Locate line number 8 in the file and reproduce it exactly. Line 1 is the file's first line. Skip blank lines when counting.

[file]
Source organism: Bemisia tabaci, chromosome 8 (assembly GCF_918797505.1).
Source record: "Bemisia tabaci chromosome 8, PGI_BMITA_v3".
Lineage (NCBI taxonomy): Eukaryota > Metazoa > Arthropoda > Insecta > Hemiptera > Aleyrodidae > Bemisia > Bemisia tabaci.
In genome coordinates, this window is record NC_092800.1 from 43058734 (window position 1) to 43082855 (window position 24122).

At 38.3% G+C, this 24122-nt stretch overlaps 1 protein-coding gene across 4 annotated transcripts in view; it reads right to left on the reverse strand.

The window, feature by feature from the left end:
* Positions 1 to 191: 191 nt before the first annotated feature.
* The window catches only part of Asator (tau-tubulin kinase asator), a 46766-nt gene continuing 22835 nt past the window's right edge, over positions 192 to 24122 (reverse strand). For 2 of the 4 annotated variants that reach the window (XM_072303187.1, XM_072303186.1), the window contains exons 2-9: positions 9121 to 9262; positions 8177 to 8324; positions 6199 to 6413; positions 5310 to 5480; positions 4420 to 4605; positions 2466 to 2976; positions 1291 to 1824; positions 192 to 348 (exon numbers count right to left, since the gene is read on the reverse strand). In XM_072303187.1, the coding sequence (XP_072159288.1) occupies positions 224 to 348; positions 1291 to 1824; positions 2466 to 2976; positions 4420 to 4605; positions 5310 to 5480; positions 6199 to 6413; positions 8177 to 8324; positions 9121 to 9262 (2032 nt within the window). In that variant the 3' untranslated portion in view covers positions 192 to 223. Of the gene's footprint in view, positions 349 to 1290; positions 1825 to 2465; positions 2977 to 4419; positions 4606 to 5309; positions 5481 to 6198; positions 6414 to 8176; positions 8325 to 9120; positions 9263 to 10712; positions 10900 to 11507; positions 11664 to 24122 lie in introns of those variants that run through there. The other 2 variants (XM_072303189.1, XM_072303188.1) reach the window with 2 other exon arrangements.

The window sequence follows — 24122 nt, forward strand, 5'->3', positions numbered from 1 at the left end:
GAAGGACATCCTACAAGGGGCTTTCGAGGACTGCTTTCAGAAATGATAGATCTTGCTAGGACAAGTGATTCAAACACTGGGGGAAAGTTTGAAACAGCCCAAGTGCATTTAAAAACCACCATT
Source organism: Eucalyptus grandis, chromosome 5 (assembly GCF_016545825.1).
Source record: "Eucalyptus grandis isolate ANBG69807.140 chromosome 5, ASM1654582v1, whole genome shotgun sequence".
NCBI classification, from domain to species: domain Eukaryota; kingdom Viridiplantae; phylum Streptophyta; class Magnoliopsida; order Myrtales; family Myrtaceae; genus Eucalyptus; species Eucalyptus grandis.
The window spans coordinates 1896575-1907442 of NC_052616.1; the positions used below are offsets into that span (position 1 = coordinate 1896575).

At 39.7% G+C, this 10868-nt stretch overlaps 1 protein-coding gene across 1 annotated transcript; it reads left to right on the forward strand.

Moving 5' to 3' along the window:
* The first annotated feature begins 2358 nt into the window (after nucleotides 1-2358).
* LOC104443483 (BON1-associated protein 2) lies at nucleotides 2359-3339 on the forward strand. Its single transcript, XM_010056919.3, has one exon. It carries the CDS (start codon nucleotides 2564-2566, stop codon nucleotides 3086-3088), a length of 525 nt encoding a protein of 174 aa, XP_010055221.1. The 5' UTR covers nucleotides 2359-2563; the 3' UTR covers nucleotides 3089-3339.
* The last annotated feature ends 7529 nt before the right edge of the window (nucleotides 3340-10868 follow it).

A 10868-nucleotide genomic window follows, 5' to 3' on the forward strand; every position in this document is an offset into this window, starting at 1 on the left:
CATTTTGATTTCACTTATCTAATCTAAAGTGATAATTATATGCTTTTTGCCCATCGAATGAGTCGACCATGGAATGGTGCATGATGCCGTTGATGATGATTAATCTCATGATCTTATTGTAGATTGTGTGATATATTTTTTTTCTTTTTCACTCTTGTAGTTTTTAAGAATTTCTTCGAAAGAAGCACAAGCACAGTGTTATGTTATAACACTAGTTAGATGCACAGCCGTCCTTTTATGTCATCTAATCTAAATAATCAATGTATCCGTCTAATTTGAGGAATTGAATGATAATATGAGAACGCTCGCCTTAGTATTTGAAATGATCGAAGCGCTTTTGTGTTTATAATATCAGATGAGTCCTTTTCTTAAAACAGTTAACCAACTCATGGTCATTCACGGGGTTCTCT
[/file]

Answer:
* The window catches only part of Asator (tau-tubulin kinase asator), a 46766-nt gene continuing 22835 nt past the window's right edge, over positions 192 to 24122 (reverse strand). For 2 of the 4 annotated variants that reach the window (XM_072303187.1, XM_072303186.1), the window contains exons 2-9: positions 9121 to 9262; positions 8177 to 8324; positions 6199 to 6413; positions 5310 to 5480; positions 4420 to 4605; positions 2466 to 2976; positions 1291 to 1824; positions 192 to 348 (exon numbers count right to left, since the gene is read on the reverse strand). In XM_072303187.1, the coding sequence (XP_072159288.1) occupies positions 224 to 348; positions 1291 to 1824; positions 2466 to 2976; positions 4420 to 4605; positions 5310 to 5480; positions 6199 to 6413; positions 8177 to 8324; positions 9121 to 9262 (2032 nt within the window). In that variant the 3' untranslated portion in view covers positions 192 to 223. Of the gene's footprint in view, positions 349 to 1290; positions 1825 to 2465; positions 2977 to 4419; positions 4606 to 5309; positions 5481 to 6198; positions 6414 to 8176; positions 8325 to 9120; positions 9263 to 10712; positions 10900 to 11507; positions 11664 to 24122 lie in introns of those variants that run through there. The other 2 variants (XM_072303189.1, XM_072303188.1) reach the window with 2 other exon arrangements.